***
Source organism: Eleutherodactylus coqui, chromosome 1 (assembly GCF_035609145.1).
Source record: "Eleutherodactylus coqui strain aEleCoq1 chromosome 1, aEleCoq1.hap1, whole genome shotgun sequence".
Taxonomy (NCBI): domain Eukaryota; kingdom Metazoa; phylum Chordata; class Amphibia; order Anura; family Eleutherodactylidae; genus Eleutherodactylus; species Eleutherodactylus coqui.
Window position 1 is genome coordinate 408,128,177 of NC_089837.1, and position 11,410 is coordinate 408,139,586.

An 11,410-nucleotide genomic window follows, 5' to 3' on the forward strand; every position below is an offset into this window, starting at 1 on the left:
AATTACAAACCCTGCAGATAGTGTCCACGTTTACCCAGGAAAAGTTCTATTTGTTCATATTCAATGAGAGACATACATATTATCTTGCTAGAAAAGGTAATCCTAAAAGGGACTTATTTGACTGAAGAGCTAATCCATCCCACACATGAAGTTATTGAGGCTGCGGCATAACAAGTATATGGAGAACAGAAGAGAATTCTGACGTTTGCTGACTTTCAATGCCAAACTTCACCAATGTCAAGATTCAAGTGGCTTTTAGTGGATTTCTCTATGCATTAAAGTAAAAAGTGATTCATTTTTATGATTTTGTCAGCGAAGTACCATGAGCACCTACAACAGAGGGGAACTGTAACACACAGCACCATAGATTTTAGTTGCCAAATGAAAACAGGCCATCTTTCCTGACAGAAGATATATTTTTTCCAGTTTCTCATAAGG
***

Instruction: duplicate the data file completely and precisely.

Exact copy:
Source organism: Eleutherodactylus coqui, chromosome 1 (assembly GCF_035609145.1).
Source record: "Eleutherodactylus coqui strain aEleCoq1 chromosome 1, aEleCoq1.hap1, whole genome shotgun sequence".
Taxonomy (NCBI): domain Eukaryota; kingdom Metazoa; phylum Chordata; class Amphibia; order Anura; family Eleutherodactylidae; genus Eleutherodactylus; species Eleutherodactylus coqui.
Window position 1 is genome coordinate 408,128,177 of NC_089837.1, and position 11,410 is coordinate 408,139,586.

An 11,410-nucleotide genomic window follows, 5' to 3' on the forward strand; every position below is an offset into this window, starting at 1 on the left:
AATTACAAACCCTGCAGATAGTGTCCACGTTTACCCAGGAAAAGTTCTATTTGTTCATATTCAATGAGAGACATACATATTATCTTGCTAGAAAAGGTAATCCTAAAAGGGACTTATTTGACTGAAGAGCTAATCCATCCCACACATGAAGTTATTGAGGCTGCGGCATAACAAGTATATGGAGAACAGAAGAGAATTCTGACGTTTGCTGACTTTCAATGCCAAACTTCACCAATGTCAAGATTCAAGTGGCTTTTAGTGGATTTCTCTATGCATTAAAGTAAAAAGTGATTCATTTTTATGATTTTGTCAGCGAAGTACCATGAGCACCTACAACAGAGGGGAACTGTAACACACAGCACCATAGATTTTAGTTGCCAAATGAAAACAGGCCATCTTTCCTGACAGAAGATATATTTTTTCCAGTTTCTCATAAGG